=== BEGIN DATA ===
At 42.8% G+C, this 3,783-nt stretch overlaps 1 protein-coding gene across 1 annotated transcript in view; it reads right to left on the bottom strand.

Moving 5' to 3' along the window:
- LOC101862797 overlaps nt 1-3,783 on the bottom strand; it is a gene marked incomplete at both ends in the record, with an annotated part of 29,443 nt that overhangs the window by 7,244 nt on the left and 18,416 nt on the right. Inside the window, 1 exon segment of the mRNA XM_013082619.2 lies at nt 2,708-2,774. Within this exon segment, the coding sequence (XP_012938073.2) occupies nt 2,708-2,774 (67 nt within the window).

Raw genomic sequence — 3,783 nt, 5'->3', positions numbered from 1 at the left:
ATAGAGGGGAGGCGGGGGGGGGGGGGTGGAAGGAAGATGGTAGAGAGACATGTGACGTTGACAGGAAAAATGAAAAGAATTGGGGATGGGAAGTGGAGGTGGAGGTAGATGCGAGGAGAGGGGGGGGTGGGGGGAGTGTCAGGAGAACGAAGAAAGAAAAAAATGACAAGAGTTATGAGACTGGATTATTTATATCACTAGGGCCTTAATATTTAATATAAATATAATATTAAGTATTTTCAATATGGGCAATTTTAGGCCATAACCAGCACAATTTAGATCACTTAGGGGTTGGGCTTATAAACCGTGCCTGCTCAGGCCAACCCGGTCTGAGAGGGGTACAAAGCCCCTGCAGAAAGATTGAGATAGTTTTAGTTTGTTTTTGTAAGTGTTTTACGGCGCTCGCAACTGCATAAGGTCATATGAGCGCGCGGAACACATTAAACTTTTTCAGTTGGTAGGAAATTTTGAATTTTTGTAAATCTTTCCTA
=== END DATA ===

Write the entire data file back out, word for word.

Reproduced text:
At 42.8% G+C, this 3,783-nt stretch overlaps 1 protein-coding gene across 1 annotated transcript in view; it reads right to left on the bottom strand.

Moving 5' to 3' along the window:
- LOC101862797 overlaps nt 1-3,783 on the bottom strand; it is a gene marked incomplete at both ends in the record, with an annotated part of 29,443 nt that overhangs the window by 7,244 nt on the left and 18,416 nt on the right. Inside the window, 1 exon segment of the mRNA XM_013082619.2 lies at nt 2,708-2,774. Within this exon segment, the coding sequence (XP_012938073.2) occupies nt 2,708-2,774 (67 nt within the window).

Raw genomic sequence — 3,783 nt, 5'->3', positions numbered from 1 at the left:
ATAGAGGGGAGGCGGGGGGGGGGGGGTGGAAGGAAGATGGTAGAGAGACATGTGACGTTGACAGGAAAAATGAAAAGAATTGGGGATGGGAAGTGGAGGTGGAGGTAGATGCGAGGAGAGGGGGGGGTGGGGGGAGTGTCAGGAGAACGAAGAAAGAAAAAAATGACAAGAGTTATGAGACTGGATTATTTATATCACTAGGGCCTTAATATTTAATATAAATATAATATTAAGTATTTTCAATATGGGCAATTTTAGGCCATAACCAGCACAATTTAGATCACTTAGGGGTTGGGCTTATAAACCGTGCCTGCTCAGGCCAACCCGGTCTGAGAGGGGTACAAAGCCCCTGCAGAAAGATTGAGATAGTTTTAGTTTGTTTTTGTAAGTGTTTTACGGCGCTCGCAACTGCATAAGGTCATATGAGCGCGCGGAACACATTAAACTTTTTCAGTTGGTAGGAAATTTTGAATTTTTGTAAATCTTTCCTA